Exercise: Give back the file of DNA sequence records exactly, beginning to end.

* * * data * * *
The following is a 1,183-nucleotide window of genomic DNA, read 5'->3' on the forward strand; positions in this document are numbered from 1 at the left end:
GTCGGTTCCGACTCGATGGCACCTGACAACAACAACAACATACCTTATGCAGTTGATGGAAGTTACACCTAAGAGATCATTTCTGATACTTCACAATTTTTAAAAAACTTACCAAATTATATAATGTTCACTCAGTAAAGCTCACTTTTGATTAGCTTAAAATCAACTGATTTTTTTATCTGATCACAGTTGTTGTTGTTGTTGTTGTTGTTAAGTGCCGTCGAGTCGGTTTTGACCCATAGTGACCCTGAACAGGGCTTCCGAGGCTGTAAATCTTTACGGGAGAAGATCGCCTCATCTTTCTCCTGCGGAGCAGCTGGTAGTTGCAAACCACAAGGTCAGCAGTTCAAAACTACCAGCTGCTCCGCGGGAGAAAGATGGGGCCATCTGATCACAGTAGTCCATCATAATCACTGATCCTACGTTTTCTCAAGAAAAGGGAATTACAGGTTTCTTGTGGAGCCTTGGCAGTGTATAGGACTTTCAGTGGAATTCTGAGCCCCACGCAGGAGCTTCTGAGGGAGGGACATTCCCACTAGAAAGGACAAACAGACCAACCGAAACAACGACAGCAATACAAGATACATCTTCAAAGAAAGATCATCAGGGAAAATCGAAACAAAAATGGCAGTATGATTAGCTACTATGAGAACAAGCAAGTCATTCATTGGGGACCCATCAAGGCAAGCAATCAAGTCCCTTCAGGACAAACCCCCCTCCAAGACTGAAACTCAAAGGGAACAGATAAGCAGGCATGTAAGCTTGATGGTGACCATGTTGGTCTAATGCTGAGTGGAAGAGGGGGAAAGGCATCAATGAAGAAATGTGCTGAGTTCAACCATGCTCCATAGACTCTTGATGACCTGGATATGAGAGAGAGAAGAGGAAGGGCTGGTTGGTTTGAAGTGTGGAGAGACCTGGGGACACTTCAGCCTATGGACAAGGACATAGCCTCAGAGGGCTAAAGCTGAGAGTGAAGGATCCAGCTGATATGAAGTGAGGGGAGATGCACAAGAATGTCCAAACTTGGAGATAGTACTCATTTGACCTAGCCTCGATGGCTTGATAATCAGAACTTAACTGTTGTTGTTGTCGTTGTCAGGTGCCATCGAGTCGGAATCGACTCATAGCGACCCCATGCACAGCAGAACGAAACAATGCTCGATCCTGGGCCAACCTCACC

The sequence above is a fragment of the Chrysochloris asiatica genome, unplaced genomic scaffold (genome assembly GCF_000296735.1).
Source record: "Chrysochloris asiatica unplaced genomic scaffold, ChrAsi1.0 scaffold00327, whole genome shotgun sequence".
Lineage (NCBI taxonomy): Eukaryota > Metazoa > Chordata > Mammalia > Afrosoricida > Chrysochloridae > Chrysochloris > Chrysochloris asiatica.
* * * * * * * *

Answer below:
The following is a 1,183-nucleotide window of genomic DNA, read 5'->3' on the forward strand; positions in this document are numbered from 1 at the left end:
GTCGGTTCCGACTCGATGGCACCTGACAACAACAACAACATACCTTATGCAGTTGATGGAAGTTACACCTAAGAGATCATTTCTGATACTTCACAATTTTTAAAAAACTTACCAAATTATATAATGTTCACTCAGTAAAGCTCACTTTTGATTAGCTTAAAATCAACTGATTTTTTTATCTGATCACAGTTGTTGTTGTTGTTGTTGTTGTTAAGTGCCGTCGAGTCGGTTTTGACCCATAGTGACCCTGAACAGGGCTTCCGAGGCTGTAAATCTTTACGGGAGAAGATCGCCTCATCTTTCTCCTGCGGAGCAGCTGGTAGTTGCAAACCACAAGGTCAGCAGTTCAAAACTACCAGCTGCTCCGCGGGAGAAAGATGGGGCCATCTGATCACAGTAGTCCATCATAATCACTGATCCTACGTTTTCTCAAGAAAAGGGAATTACAGGTTTCTTGTGGAGCCTTGGCAGTGTATAGGACTTTCAGTGGAATTCTGAGCCCCACGCAGGAGCTTCTGAGGGAGGGACATTCCCACTAGAAAGGACAAACAGACCAACCGAAACAACGACAGCAATACAAGATACATCTTCAAAGAAAGATCATCAGGGAAAATCGAAACAAAAATGGCAGTATGATTAGCTACTATGAGAACAAGCAAGTCATTCATTGGGGACCCATCAAGGCAAGCAATCAAGTCCCTTCAGGACAAACCCCCCTCCAAGACTGAAACTCAAAGGGAACAGATAAGCAGGCATGTAAGCTTGATGGTGACCATGTTGGTCTAATGCTGAGTGGAAGAGGGGGAAAGGCATCAATGAAGAAATGTGCTGAGTTCAACCATGCTCCATAGACTCTTGATGACCTGGATATGAGAGAGAGAAGAGGAAGGGCTGGTTGGTTTGAAGTGTGGAGAGACCTGGGGACACTTCAGCCTATGGACAAGGACATAGCCTCAGAGGGCTAAAGCTGAGAGTGAAGGATCCAGCTGATATGAAGTGAGGGGAGATGCACAAGAATGTCCAAACTTGGAGATAGTACTCATTTGACCTAGCCTCGATGGCTTGATAATCAGAACTTAACTGTTGTTGTTGTCGTTGTCAGGTGCCATCGAGTCGGAATCGACTCATAGCGACCCCATGCACAGCAGAACGAAACAATGCTCGATCCTGGGCCAACCTCACC

The sequence above is a fragment of the Chrysochloris asiatica genome, unplaced genomic scaffold (genome assembly GCF_000296735.1).
Source record: "Chrysochloris asiatica unplaced genomic scaffold, ChrAsi1.0 scaffold00327, whole genome shotgun sequence".
Lineage (NCBI taxonomy): Eukaryota > Metazoa > Chordata > Mammalia > Afrosoricida > Chrysochloridae > Chrysochloris > Chrysochloris asiatica.